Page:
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U.S. vs. China: Currency and Trade Dispute

Historically, China used the fixed exchange rate for their currency Yuan over almost 50 years. Of course, China has discontinued its inflexible practice from the start of July of 2005. Instead of the fixed exchange rate, they employed a flexible exchange rate system. However, it wasn’t 100% flexible or floating because of the Chinese government’s intervention in the currency exchange market. What the government would do is that they would use their reserves of currencies to ‘manipulate’ or manage the currency exchange rate to be at a certain level. Exchange rate is a ratio between the value of two currencies and it is a method to translate the value of one currency into another.

China armed with undervalued currency and its huge industrial factories and infrastructures, it gains enormous amount of surplus in current account against United States. The surplus in current account means that the country is exporting more than it is importing. Therefore, China is gaining lots of US dollars from the trade. If you look this at the American point of view, US is losing in terms of current account against China. US is importing more than it is exporting. The imbalance in the current account in both cases (surplus and deficit) could create some problems. For deficit in current account, the country will experience in large amounts of payments losing to the foreign country. So US will be losing lots of its payments and interests to China. For surplus in current account, it is considered ‘desirable’ compared to the deficit in current account, however, it could mean that the country is not experiencing the highest possible standards of living. Also, it could be seen as economy’s under-performing. Also, it exerts pressure on the exchange rate to appreciate the currency of the country.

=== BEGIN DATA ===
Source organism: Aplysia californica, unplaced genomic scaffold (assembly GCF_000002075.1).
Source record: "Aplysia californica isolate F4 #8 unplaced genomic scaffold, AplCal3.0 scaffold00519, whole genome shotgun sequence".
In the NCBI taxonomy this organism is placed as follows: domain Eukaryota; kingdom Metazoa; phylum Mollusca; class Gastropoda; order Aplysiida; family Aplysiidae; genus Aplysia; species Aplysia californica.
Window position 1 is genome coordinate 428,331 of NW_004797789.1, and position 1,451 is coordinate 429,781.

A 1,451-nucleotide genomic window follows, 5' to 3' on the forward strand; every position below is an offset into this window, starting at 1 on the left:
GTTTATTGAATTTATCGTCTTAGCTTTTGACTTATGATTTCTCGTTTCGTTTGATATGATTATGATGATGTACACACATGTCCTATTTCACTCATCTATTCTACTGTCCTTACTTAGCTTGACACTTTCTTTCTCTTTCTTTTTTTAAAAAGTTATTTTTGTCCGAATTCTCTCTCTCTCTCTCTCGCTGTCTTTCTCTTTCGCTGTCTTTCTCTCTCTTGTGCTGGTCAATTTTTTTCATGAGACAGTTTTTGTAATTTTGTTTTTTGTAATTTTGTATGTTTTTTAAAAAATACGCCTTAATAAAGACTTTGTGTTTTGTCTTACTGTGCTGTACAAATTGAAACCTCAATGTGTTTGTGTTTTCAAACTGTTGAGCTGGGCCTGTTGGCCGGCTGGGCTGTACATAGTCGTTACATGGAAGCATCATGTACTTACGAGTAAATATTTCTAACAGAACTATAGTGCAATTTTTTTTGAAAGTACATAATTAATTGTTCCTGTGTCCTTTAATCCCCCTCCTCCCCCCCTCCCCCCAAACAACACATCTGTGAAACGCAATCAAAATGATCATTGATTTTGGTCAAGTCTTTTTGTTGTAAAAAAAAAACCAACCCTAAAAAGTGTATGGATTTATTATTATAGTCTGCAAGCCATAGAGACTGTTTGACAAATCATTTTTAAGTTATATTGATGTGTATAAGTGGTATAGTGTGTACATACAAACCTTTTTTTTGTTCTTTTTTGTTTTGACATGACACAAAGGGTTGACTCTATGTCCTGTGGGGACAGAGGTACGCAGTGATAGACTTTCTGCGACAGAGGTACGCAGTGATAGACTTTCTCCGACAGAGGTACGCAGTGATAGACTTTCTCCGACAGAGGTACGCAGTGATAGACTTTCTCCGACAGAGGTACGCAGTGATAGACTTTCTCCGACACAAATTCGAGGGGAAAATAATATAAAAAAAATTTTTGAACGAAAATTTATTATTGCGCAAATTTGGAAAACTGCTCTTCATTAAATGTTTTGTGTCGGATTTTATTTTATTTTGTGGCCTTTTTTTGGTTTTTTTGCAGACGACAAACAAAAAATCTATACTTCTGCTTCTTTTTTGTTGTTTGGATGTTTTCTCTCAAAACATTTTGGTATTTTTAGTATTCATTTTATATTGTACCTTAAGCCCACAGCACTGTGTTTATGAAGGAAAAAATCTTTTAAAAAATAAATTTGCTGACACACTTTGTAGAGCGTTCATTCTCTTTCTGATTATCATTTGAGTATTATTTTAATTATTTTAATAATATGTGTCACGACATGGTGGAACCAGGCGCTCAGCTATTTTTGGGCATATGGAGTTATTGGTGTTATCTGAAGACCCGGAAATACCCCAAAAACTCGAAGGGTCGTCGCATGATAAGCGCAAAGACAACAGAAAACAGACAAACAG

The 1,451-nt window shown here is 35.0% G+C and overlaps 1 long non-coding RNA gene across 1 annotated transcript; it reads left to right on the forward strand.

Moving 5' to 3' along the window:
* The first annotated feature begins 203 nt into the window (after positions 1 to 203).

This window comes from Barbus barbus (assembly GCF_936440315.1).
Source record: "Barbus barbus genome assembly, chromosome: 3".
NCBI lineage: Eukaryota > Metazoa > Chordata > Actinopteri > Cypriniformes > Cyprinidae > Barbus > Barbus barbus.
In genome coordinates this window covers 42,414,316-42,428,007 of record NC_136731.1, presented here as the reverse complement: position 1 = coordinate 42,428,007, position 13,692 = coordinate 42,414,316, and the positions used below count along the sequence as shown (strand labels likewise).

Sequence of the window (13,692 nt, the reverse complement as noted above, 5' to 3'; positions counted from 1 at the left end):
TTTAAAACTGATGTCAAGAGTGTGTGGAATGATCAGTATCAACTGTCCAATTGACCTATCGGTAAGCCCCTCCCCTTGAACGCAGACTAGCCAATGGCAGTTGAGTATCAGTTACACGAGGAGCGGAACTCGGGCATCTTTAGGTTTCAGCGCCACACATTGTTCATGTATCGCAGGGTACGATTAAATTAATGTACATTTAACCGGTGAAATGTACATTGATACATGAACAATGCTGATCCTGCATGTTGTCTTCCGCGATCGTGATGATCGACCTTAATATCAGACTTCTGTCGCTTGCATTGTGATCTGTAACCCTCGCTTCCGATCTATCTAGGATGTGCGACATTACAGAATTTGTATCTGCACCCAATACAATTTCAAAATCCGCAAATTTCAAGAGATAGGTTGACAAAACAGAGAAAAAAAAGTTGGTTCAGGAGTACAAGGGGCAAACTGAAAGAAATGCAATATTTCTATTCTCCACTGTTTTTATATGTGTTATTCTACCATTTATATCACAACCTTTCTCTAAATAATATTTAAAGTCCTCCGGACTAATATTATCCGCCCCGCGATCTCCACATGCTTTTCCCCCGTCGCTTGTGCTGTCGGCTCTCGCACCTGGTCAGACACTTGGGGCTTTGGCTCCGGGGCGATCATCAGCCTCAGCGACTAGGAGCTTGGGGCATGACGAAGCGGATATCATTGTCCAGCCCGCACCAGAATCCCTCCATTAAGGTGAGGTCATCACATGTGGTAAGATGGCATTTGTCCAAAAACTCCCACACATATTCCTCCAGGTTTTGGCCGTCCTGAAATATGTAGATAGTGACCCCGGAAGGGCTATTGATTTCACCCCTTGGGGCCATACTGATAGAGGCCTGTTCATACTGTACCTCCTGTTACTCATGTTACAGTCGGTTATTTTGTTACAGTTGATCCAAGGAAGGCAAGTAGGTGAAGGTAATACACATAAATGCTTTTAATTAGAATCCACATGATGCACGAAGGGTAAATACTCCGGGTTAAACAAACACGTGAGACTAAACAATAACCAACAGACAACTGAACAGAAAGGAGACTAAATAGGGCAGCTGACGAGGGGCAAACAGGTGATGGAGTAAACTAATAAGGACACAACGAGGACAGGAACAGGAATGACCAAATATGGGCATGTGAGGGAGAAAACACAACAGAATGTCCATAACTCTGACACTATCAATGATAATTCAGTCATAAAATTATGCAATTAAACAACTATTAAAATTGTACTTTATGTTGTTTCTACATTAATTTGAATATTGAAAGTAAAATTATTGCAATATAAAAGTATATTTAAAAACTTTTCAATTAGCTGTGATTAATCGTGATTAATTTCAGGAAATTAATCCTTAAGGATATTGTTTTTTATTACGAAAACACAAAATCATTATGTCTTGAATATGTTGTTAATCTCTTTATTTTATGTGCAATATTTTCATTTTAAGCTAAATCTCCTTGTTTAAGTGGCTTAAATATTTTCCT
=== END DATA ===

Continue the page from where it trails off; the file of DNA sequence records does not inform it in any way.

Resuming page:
As you could see, the fixed exchange rate could cause a problem of shortage in the currency supply. This would generally push the exchange rate upwards, but the fixed rate block this. Therefore, the shortage in the supply of the currency occurs.

What would have happen if the Yuan got stronger and appreciated? It would decrease the exports of China dramatically. Conversely, it would increase the imported goods to China. This will ‘fix’ the imbalance and lower the surplus in current account against United States. In the point of view of Americans, this will increase their exports to China and decrease the imports due to increase in the price. This would be beneficial for both countries’ balance of payment, however, China refuses to appreciate their currency. It is because the weak Yuan stimulates exports to US and this is the key engine for China’s enormous economic growth. They think that the surplus in the current account is a good thing, however, as it was mentioned there are problems with it also.

In conclusion, China’s currency policy is creating an imbalance in the trade between United States and China. Also, it is creating the imbalance in the balance of payment. It would be idealistic if China gave up their under-evaluation policy. However, it will increase the unemployment rate in China as the exports decrease and the number of workplaces in China decreases. Conversely, this will be beneficial for United States for it will lower the unemployment rate by the increase in exports and increase in the number of workplaces.

Resources:

Council of Foreign Relations – Confronting the China-US Economic Imbalance

Wikipedia – Fixed Exchange Rate

Graph from Triple AAA Reading – Fixed Exchange Rate